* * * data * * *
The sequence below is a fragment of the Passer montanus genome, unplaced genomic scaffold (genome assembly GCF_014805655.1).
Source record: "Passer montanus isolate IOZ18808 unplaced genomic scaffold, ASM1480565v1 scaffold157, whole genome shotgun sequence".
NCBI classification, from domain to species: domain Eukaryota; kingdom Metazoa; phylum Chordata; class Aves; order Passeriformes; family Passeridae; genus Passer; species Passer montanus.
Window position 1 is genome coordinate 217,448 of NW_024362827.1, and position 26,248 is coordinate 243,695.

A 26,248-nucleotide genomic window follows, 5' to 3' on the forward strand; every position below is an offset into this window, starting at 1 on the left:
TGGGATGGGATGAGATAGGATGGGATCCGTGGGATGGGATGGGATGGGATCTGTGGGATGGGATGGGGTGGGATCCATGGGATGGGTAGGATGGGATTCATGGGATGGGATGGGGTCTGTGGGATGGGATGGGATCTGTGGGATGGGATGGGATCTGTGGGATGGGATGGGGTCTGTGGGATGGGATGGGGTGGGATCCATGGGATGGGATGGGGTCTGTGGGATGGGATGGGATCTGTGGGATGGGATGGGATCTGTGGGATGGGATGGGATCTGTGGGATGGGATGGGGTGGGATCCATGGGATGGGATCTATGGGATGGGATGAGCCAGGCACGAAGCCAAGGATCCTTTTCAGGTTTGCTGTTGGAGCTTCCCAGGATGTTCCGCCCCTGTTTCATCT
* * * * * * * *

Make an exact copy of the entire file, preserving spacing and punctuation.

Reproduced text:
The sequence below is a fragment of the Passer montanus genome, unplaced genomic scaffold (genome assembly GCF_014805655.1).
Source record: "Passer montanus isolate IOZ18808 unplaced genomic scaffold, ASM1480565v1 scaffold157, whole genome shotgun sequence".
NCBI classification, from domain to species: domain Eukaryota; kingdom Metazoa; phylum Chordata; class Aves; order Passeriformes; family Passeridae; genus Passer; species Passer montanus.
Window position 1 is genome coordinate 217,448 of NW_024362827.1, and position 26,248 is coordinate 243,695.

A 26,248-nucleotide genomic window follows, 5' to 3' on the forward strand; every position below is an offset into this window, starting at 1 on the left:
TGGGATGGGATGAGATAGGATGGGATCCGTGGGATGGGATGGGATGGGATCTGTGGGATGGGATGGGGTGGGATCCATGGGATGGGTAGGATGGGATTCATGGGATGGGATGGGGTCTGTGGGATGGGATGGGATCTGTGGGATGGGATGGGATCTGTGGGATGGGATGGGGTCTGTGGGATGGGATGGGGTGGGATCCATGGGATGGGATGGGGTCTGTGGGATGGGATGGGATCTGTGGGATGGGATGGGATCTGTGGGATGGGATGGGATCTGTGGGATGGGATGGGGTGGGATCCATGGGATGGGATCTATGGGATGGGATGAGCCAGGCACGAAGCCAAGGATCCTTTTCAGGTTTGCTGTTGGAGCTTCCCAGGATGTTCCGCCCCTGTTTCATCT